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Acute Pulmonary Edema in an Eclamptic Pregnant Patient: A Rare Case of Takotsubo Syndrome

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ABSTRACT

Patient: female, 35"/>

Echocardiography image taken at two-month follow-up showing normal left ventricular apex.
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f2-amjcaserep-17-682: Echocardiography image taken at two-month follow-up showing normal left ventricular apex.

Mentions: Fetal bradycardia ensued, which was persistent, and the patient was transferred to the operating room for an emergent cesarean section. A continuous propofol infusion at a rate of 25 µg/kg/min, which was started soon after intubation, was continued for providing anesthesia for the surgery. She received IV midazolam 2 mg at the start of the surgery. Neuromuscular blockade was achieved with IV rocuronium 50 mg. Norepinephrine infusion was continued throughout the surgery. A viable 25-week-old baby was delivered and sent to the neonatal intensive care unit (NICU) after being intubated for poor respiratory effort. The baby’s APGAR scores at 1 minute, 5 minutes, and 10 minutes were 1, 5, and 6, respectively. The mother was transferred to the surgical intensive care unit (SICU) with the norepinephrine infusion maintained and mechanical ventilation with a FiO2 of 100%. In the SICU, the norepinephrine was weaned off over the next 8 hours; she had a dramatic improvement in her cardiovascular and respiratory status over the next 24 hours. Her oxygen requirements decreased from a FiO2 of 100% at admission to the SICU to 40% the next morning, and she was extubated after meeting the necessary criteria. Her EF improved to 45% on the next ECHO examination performed 48 hours later. Her troponin levels at 6 hours and 12 hours after admission were 2.550 ng/mL and 1.540 ng/mL (normal value 0–0.120 ng/mL), respectively. In view of significant improvement in the patient’s clinical status and left ventricular function, it was decided not to pursue cardiac catheterization. She received around-the-clock diuresis with intravenous furosemide titrated for clinical response and blood pressure control with a combination of oral hydralazine and labetalol to target systolic blood pressures (SBPs) less than 160 mm Hg over the next few days. She was discharged home after six days of hospital stay on oral carvedilol 25 mg twice a day and lisinopril 10 mg once a day. A follow-up ECHO was performed six weeks after delivery, showing an ejection fraction of 65% (Figure 2), and her workup for viral myocarditis, including serological testing, was negative.


Acute Pulmonary Edema in an Eclamptic Pregnant Patient: A Rare Case of Takotsubo Syndrome
Echocardiography image taken at two-month follow-up showing normal left ventricular apex.
© Copyright Policy
Related In: Results  -  Collection

Show All Figures
getmorefigures.php?uid=PMC5036377&req=5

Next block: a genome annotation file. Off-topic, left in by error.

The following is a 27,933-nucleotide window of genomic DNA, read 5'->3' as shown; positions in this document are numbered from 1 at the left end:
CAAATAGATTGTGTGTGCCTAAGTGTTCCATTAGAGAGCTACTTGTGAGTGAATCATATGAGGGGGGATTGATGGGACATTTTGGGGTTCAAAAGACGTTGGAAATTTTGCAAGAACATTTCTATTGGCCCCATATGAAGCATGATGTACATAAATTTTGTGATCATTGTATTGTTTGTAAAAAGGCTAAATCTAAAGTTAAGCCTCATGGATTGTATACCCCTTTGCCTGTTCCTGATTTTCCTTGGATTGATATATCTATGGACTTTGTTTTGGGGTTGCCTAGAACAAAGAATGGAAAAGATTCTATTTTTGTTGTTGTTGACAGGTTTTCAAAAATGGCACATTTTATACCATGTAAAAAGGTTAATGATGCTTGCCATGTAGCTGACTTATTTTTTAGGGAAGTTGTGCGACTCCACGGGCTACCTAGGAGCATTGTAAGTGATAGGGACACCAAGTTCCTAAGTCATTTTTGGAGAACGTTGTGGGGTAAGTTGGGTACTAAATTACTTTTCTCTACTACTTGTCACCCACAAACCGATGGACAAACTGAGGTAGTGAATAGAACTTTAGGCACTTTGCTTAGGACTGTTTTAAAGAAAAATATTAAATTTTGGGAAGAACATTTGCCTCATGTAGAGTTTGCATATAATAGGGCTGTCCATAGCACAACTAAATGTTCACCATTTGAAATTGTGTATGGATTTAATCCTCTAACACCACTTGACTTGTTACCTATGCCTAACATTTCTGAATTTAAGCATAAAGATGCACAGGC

f2-amjcaserep-17-682: Echocardiography image taken at two-month follow-up showing normal left ventricular apex.
Mentions: Fetal bradycardia ensued, which was persistent, and the patient was transferred to the operating room for an emergent cesarean section. A continuous propofol infusion at a rate of 25 µg/kg/min, which was started soon after intubation, was continued for providing anesthesia for the surgery. She received IV midazolam 2 mg at the start of the surgery. Neuromuscular blockade was achieved with IV rocuronium 50 mg. Norepinephrine infusion was continued throughout the surgery. A viable 25-week-old baby was delivered and sent to the neonatal intensive care unit (NICU) after being intubated for poor respiratory effort. The baby’s APGAR scores at 1 minute, 5 minutes, and 10 minutes were 1, 5, and 6, respectively. The mother was transferred to the surgical intensive care unit (SICU) with the norepinephrine infusion maintained and mechanical ventilation with a FiO2 of 100%. In the SICU, the norepinephrine was weaned off over the next 8 hours; she had a dramatic improvement in her cardiovascular and respiratory status over the next 24 hours. Her oxygen requirements decreased from a FiO2 of 100% at admission to the SICU to 40% the next morning, and she was extubated after meeting the necessary criteria. Her EF improved to 45% on the next ECHO examination performed 48 hours later. Her troponin levels at 6 hours and 12 hours after admission were 2.550 ng/mL and 1.540 ng/mL (normal value 0–0.120 ng/mL), respectively. In view of significant improvement in the patient’s clinical status and left ventricular function, it was decided not to pursue cardiac catheterization. She received around-the-clock diuresis with intravenous furosemide titrated for clinical response and blood pressure control with a combination of oral hydralazine and labetalol to target systolic blood pressures (SBPs) less than 160 mm Hg over the next few days. She was discharged home after six days of hospital stay on oral carvedilol 25 mg twice a day and lisinopril 10 mg once a day. A follow-up ECHO was performed six weeks after delivery, showing an ejection fraction of 65% (Figure 2), and her workup for viral myocarditis, including serological testing, was negative.

View Article: PubMed Central - PubMed

ABSTRACT

Patient: female, 35"/>